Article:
Value of Equity (cont’d) Total corporate value = V op + Mkt. Sec. = $420 + $100 = $520 million Value of equity = Total – Debt – Pref. = $520 – $200 – $50 = $270 million Copyright © 2014 by Nelson Education Ltd
Market Value Added (MVA) MVA = Total corporate value of firm – Total book value of firm Total book value of firm = Book value of equity + Book value of debt + Book value of preferred stock MVA= $520 – ($210 + $200 + $50) = $60 million Copyright © 2014 by Nelson Education Ltd
Breakdown of Corporate Value Copyright © 2014 by Nelson Education Ltd
Expansion Plan: Nonconstant Growth Finance expansion by borrowing and halting dividends Projected free cash flows (FCF): – Year 1 FCF = -$18.00 million – Year 2 FCF = -$23.00 million – Year 3 FCF = $46.40 million – Year 4 FCF = $49.00 million – FCF grows at constant rate of 5% after year 4 Copyright © 2014 by Nelson Education Ltd
Expansion Plan: Nonconstant Growth (cont’d) The weighted average cost of capital, WACC, is 10.84%. The company has 100 million shares of stock. Value of nonoperating = $63 million Value of debt = $247 million Value of preferred stock = $62 million Copyright © 2014 by Nelson Education Ltd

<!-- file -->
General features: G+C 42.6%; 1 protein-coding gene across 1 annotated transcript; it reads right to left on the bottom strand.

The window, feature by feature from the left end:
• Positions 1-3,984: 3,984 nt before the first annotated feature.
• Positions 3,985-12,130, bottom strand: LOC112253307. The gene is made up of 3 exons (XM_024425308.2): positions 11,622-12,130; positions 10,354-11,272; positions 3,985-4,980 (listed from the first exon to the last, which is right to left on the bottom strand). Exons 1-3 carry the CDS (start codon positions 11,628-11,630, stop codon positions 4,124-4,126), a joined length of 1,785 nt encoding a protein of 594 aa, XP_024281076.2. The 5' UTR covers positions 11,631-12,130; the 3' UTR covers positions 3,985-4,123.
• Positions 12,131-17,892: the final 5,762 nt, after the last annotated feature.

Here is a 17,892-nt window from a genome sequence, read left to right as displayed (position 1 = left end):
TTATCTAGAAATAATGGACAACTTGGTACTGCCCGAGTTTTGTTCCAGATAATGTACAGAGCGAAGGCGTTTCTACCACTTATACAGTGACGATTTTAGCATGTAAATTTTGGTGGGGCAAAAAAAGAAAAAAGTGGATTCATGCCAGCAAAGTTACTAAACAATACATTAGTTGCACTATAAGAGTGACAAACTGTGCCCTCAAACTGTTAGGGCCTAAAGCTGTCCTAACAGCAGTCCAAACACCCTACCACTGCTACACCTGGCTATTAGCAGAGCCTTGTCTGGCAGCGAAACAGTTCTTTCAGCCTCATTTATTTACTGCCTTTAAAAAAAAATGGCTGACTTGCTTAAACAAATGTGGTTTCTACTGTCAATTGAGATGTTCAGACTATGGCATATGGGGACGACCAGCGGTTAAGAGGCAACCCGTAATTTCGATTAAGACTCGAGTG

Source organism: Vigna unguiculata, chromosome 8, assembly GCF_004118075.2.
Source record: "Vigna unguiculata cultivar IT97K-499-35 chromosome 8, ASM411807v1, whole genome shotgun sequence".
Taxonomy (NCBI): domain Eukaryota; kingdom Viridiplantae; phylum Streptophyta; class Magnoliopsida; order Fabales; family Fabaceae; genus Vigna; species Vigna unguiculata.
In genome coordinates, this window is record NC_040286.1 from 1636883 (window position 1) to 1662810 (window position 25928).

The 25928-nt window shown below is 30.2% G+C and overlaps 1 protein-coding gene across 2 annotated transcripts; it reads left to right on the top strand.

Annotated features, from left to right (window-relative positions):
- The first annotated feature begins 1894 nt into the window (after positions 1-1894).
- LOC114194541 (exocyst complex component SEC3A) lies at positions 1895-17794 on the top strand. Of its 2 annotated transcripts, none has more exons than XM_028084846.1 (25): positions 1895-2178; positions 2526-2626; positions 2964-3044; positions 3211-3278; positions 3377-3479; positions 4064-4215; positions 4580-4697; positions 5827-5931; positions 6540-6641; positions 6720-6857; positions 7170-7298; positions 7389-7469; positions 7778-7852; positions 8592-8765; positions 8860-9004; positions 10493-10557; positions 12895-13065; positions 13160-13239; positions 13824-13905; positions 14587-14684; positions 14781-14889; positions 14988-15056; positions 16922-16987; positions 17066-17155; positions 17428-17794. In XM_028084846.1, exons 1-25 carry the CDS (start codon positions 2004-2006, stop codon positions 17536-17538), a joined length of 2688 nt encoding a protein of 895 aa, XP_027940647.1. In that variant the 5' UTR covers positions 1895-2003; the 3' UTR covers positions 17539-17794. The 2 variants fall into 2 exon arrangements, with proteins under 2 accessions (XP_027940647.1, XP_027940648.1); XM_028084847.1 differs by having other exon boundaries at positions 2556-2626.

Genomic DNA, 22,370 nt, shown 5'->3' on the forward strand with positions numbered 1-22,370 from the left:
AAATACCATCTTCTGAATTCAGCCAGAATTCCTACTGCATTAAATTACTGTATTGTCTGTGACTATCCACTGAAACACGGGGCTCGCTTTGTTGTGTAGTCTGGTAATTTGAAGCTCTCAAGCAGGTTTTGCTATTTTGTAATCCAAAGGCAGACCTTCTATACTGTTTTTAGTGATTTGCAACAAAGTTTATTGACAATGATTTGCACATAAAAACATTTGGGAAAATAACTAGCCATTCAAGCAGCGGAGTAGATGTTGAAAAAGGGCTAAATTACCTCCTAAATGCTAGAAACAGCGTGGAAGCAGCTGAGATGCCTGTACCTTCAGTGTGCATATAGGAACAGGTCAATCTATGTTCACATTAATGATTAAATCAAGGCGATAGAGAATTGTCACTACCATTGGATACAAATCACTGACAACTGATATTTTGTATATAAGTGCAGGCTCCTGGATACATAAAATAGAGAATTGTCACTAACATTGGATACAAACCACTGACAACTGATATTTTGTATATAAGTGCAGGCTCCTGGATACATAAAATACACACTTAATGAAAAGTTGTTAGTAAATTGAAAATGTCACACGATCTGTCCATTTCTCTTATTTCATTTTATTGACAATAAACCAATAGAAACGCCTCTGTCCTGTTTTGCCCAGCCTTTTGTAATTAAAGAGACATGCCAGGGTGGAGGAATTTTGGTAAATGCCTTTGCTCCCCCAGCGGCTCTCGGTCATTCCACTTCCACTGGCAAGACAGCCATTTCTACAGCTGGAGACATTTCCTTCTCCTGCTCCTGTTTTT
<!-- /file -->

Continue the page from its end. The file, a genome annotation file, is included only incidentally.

Horizon Value Free cash flows are forecast for 4years in this example, so the forecast horizon is 4 years. Growth in free cash flows is not constant during the forecast, so we can’t use the constant growth formula to find the value of operations at time 0 (i.e., 2013). Copyright © 2014 by Nelson Education Ltd
Horizon Value (cont’d) Growth is constant after the horizon (4 years), which is year We can modify the constant growth formula to find the value of all free cash flows beyond the horizon, discounted back to the horizon. Copyright © 2014 by Nelson Education Ltd
Horizon Value (HV) Formula Horizon value is also called terminal value, or continuing value. V op at time t = FCF t (1+ g) (WACC – g) HV = Copyright © 2014 by Nelson Education Ltd
Copyright © 2014 by Nelson Education Ltd
Copyright © 2014 by Nelson Education Ltd
Finding the Value of Magnavision’s Stock Copyright © 2014 by Nelson Education Ltd
Comparing the Corporate Valuation and Dividend Growth Models For a mature company whose dividends are expected to grow steadily in the future, the dividend growth model seems to be more efficient. For a dividend-paying but still fast-growing company, either model can be applied. For a company that never paid a dividend, a new company, or a division of a large company, the corporate valuation model must be used. Actually, much can be learned from the corporate valuation model in all these situations. Copyright © 2014 by Nelson Education Ltd